The theology of salvation and an "informal" faith in Christ is not new. For instance, in the Old Testament, we are told Elijah, who lived long before the Incarnation of Christ, was taken to heaven (2 Kg 2:11). Paul eludes to the mercy shown to him because, as he says, he "acted ignorantly in my belief" when he persecuted Christians (1 Tim. 1:13)  The Early Church Fathers likewise made similar statements about ignorance or informal incorporation into the Church, which is Christ's body. St. Augustine stated, "in the ineffable prescience of God, many who appear to be outside are within," incorporated by "wish or desire," while "many who seem to be within are without." (St. Augustine, quoted in De Lubac, The Splendor of the Church, p. 212). The 2nd century Church Father, Justin Martyr, went so far as to say those who lived before Christ either embraced or persecuted Christ in a mystical way (emphasis mine):
We have been taught that Christ is the first-born of God, and we have declared above that He is the Word of whom every race of men were partakers; and those who lived reasonably are Christians, even though they have been thought atheists; as, among the Greeks, Socrates and Heraclitus, and men like them; and among the barbarians, Abraham, and Ananias, and Azarias, and Misael, and Elias, and many others whose actions and names we now decline to recount, because we know it would be tedious. So that even they who lived before Christ, and lived without reason, were wicked and hostile to Christ, and slew those who lived reasonably. (St. Justin Martyr, First Apology, 46) 
Father William Most compiled a number of similar citations in this article under the subhead "Broad texts of the fathers" as well as other citations from the Magisterium.

In Catholic theology and Biblical language, it is sometimes said a wicked soul will experience "death," not in the sense of temporal death, but the death of the soul, a "second death" (Rev. 2:11; Rev. 20:6-14), where the fires of hell are eternal.

Barring a special revelation, we cannot "observe" heaven or hell in the way we can the environment around us. Keep in mind the Coast to Coast caller's difficulty believing in the idea of hell because of, what was to him, the "flimsy" way one can get there. The caller, though his premise was erroneous, believed if one went to hell for a "flimsy" reason, it therefore didn't make "rational sense." He was not willing to believe such a doctrine based on the unequal proportion between a hypothetical error in ignorance that could result in a disproportionate fate. Keep that in mind in the following thought exercise.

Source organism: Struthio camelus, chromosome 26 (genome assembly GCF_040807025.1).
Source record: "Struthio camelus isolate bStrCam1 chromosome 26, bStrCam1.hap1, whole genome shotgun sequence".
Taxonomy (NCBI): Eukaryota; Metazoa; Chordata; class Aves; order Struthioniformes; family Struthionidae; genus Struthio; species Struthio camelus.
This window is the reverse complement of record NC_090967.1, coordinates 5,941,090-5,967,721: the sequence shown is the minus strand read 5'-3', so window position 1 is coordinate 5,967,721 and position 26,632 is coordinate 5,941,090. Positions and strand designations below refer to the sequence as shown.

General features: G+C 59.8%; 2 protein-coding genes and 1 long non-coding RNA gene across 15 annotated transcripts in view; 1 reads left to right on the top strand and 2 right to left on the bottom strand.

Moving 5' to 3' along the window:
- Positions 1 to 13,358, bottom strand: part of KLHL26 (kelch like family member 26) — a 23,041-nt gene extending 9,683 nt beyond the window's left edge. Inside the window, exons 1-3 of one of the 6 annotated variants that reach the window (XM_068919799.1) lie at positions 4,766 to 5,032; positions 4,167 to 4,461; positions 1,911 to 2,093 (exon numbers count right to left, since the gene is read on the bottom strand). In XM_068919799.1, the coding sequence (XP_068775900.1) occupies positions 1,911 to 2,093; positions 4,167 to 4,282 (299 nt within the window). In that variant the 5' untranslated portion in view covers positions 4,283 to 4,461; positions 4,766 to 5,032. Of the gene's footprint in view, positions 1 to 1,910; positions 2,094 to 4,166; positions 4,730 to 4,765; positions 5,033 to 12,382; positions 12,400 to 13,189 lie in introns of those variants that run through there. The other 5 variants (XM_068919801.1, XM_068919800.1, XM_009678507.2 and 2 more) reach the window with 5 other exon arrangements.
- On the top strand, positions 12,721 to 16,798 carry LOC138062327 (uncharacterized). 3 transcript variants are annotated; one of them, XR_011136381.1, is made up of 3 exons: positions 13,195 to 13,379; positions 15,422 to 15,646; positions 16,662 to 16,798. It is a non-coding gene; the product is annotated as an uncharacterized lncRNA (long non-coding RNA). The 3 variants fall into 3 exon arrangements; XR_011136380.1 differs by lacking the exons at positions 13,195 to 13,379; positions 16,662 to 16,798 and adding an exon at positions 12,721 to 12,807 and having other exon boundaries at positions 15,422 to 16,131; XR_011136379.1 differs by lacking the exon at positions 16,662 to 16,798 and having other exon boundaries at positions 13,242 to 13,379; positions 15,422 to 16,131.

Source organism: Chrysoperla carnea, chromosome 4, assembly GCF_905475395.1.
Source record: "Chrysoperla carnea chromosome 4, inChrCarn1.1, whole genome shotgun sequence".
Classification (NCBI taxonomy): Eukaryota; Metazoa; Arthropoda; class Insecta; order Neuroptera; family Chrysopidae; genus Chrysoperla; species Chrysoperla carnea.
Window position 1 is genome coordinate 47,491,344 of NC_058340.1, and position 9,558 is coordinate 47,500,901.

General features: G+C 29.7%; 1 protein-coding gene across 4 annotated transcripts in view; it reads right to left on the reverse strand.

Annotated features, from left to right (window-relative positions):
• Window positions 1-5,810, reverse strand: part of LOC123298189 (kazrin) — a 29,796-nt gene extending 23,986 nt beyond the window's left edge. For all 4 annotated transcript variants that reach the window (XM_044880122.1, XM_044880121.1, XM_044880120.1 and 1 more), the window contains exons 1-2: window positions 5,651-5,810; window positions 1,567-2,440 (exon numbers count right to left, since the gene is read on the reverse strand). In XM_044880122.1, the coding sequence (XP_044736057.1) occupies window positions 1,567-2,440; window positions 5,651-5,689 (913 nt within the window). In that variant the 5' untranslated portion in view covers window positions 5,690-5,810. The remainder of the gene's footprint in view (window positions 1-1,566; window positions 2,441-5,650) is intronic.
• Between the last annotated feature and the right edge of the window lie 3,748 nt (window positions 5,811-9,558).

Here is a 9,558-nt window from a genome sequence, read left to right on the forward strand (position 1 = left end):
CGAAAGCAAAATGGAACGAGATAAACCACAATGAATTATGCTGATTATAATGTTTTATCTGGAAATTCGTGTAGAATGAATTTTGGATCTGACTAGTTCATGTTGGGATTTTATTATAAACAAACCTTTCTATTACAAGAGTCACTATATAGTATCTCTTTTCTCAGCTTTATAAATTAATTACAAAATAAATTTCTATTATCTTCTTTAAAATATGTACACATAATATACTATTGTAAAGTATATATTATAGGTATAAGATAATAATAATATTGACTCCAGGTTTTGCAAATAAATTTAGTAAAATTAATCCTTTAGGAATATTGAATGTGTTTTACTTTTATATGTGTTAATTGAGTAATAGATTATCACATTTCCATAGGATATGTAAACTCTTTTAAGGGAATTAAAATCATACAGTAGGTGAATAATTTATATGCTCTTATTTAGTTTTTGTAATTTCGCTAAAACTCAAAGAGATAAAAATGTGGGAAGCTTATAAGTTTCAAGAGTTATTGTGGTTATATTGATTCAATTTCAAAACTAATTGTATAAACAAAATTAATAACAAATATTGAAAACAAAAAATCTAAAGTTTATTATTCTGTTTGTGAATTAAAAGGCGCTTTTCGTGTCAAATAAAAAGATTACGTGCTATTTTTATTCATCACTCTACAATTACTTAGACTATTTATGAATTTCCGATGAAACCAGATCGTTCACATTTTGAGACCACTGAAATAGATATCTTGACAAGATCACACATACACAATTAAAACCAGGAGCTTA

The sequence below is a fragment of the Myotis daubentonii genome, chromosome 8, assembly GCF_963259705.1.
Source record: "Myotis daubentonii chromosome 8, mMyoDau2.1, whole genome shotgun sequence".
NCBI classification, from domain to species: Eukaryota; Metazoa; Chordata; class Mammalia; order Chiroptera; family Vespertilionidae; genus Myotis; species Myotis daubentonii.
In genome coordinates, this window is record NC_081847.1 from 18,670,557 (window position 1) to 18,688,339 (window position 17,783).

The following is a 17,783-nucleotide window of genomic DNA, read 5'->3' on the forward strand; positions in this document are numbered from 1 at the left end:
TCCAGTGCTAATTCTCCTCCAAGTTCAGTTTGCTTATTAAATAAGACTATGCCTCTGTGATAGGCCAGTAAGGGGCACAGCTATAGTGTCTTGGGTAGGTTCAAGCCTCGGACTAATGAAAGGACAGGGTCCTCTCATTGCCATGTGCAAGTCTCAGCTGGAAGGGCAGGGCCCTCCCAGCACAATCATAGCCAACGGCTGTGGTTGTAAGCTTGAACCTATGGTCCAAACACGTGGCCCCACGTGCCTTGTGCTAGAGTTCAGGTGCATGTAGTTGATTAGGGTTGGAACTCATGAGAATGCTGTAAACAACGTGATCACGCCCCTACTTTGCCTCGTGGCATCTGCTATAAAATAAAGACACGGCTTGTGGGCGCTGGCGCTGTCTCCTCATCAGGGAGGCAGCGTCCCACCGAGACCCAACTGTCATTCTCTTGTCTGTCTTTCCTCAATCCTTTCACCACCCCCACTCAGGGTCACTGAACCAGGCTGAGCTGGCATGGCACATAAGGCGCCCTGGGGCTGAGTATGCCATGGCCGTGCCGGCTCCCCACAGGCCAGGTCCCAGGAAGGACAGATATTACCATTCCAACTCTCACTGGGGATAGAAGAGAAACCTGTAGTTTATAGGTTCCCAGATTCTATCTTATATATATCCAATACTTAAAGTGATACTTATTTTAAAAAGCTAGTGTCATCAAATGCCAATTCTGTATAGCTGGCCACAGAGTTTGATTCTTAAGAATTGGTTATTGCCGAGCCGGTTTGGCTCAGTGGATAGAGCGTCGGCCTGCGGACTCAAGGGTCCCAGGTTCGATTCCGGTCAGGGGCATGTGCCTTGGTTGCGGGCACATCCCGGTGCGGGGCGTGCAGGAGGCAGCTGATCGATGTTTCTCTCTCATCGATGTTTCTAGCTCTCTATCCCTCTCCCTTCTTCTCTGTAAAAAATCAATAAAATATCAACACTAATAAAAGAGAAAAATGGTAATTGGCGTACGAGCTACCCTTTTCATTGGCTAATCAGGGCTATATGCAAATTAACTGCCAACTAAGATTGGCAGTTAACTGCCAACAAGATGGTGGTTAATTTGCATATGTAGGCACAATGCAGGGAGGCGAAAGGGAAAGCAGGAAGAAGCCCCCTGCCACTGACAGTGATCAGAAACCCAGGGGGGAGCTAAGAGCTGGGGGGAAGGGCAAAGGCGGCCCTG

Let's say a man comes home from a long day's work and decides to make himself a bowl of soup. He turns the knob on his gas stove. He had a stuffy nose that day, and didn't smell the gas leak that had accumulated throughout the day. Ignorant of the gas leak, he blows up. In keeping with the reasoning of the caller, should a person trying to cook soup deserve to die? Where is the rational sense in the consequence of death, when the subject was ignorant that death would result from his action? Where is the proportion? Would the caller deny that the man had blown up based on the flimsy reason why the man was killed?

The point of the thought exercise is to demonstrate the fallacy of the caller's conclusion in having a "problem" with the Church, even if his theological understanding of Church teaching had been correct. At best (or worst), he would have to admit that a "flimsy" reason for going to hell would simply parallel the empirical evidence we have of people dying a temporal death due to ignorance.

One may ask, then, if a person may be granted lenience for his ignorance of Christ, isn't it safer not to evangelize? I would answer no. Here's one reason why.

In a previous post, I reviewed Church theology on How the Eucharist benefits the world. In brief, those who receive the Eucharist are receiving something divine into themselves, something supernatural that transforms and effects grace on nature. The very celebration and receipt of the Eucharist draws souls throughout creation and brings grace into the souls receiving the sacrament. Thus, even if someone would be saved in an informal way, as a result of receiving mercy due to his "invincible ignorance," the very absence of that person's formal incorporation to the Church renders that person a non-participant in the sacramental delivery of grace.

An ancient Church prayer reads, "O sacred banquet in which Christ is received as food, the memory of his Passion is renewed, the soul is filled with grace and a pledge of the life to come is given to us." (cf. CCC#1402). Through all the sacraments, especially through the Eucharist, is received grace to "enlighten and nourish Christian activity." (CCC#2031) Though the Spirit can deliver grace in any way, the Church teaches the power of grace through the sacraments.